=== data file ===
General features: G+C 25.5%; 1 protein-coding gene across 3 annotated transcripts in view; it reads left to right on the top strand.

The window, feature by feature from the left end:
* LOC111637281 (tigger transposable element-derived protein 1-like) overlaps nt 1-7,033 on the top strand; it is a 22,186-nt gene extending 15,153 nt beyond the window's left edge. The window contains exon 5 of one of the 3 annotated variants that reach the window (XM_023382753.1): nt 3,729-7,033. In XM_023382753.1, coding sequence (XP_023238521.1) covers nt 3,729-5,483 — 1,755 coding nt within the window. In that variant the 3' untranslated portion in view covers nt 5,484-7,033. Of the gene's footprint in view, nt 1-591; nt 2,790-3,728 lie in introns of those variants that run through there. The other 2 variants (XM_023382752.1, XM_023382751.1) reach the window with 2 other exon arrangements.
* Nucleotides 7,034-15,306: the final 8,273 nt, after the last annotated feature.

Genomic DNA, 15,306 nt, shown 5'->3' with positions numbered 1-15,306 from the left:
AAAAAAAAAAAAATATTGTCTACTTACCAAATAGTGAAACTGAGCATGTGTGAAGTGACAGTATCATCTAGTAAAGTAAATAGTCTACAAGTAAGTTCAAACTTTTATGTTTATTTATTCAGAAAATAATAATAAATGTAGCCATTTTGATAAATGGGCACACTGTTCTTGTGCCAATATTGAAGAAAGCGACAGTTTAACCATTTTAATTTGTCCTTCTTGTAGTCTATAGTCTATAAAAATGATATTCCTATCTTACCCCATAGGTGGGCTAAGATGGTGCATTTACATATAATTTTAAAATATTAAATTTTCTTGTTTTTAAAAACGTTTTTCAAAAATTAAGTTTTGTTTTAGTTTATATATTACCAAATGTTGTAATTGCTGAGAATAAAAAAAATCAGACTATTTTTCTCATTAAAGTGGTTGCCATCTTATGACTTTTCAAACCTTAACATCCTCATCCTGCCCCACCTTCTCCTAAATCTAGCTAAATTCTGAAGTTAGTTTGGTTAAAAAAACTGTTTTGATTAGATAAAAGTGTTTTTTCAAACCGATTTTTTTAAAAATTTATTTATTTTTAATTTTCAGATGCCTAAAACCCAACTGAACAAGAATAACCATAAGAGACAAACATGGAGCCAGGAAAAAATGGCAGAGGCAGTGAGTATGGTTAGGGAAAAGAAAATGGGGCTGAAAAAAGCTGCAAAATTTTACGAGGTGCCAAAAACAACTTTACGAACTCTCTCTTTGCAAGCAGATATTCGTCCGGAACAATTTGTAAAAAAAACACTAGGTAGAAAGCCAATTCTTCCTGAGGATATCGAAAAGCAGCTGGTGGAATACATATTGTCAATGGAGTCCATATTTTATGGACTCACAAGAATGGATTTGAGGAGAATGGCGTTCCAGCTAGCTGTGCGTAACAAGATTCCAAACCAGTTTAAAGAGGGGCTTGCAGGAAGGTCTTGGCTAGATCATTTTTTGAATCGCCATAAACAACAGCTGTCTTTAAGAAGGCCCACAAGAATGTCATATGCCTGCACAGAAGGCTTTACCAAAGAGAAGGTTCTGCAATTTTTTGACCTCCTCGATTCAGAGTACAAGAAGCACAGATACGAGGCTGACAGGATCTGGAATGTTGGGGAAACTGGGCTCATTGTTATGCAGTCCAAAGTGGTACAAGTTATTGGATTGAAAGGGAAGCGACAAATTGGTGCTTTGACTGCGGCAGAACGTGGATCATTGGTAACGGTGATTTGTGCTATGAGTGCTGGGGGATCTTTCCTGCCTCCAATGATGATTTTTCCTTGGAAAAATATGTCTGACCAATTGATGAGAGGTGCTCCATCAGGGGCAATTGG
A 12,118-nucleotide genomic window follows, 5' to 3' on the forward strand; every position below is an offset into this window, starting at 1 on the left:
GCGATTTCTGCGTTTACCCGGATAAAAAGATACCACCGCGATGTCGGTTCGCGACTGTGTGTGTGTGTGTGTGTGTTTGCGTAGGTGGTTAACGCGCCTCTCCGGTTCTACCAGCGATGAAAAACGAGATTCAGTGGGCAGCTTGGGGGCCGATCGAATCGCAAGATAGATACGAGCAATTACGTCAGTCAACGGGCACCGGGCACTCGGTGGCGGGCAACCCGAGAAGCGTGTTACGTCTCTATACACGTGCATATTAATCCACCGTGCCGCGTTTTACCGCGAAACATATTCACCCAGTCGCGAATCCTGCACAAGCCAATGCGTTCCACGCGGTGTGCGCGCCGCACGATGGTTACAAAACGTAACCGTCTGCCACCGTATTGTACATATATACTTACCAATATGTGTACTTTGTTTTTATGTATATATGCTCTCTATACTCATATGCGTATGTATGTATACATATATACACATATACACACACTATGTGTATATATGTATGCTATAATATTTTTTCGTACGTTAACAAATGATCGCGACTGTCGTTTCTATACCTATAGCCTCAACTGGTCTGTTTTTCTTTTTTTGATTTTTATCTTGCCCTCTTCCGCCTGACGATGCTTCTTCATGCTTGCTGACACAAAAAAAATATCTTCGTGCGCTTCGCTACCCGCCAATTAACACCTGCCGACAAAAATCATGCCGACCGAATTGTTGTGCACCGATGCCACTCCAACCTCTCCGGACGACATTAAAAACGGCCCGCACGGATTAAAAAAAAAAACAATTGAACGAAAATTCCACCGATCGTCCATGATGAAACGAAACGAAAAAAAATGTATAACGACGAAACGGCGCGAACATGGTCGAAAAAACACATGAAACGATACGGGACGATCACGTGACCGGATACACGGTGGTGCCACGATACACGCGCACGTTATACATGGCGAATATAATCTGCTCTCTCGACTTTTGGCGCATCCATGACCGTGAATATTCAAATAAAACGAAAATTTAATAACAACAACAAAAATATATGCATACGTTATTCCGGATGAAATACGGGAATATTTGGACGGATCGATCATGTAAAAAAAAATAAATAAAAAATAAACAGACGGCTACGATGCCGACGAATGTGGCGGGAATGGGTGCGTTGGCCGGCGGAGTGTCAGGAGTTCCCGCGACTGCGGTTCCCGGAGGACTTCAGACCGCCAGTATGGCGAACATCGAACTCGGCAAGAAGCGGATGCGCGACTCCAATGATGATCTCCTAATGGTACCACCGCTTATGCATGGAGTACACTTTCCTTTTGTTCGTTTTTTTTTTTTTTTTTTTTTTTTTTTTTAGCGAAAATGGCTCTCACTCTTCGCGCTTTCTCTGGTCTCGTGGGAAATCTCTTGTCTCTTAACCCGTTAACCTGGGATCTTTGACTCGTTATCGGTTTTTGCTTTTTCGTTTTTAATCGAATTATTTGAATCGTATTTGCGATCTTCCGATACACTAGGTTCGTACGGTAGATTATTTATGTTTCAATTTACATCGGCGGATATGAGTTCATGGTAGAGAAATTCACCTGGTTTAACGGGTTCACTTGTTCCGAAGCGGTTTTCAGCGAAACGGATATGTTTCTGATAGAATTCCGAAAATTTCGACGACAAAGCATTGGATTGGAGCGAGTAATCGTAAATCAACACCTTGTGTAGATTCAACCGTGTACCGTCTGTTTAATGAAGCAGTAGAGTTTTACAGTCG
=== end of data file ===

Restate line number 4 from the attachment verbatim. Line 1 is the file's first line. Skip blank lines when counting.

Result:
* Nucleotides 7,034-15,306: the final 8,273 nt, after the last annotated feature.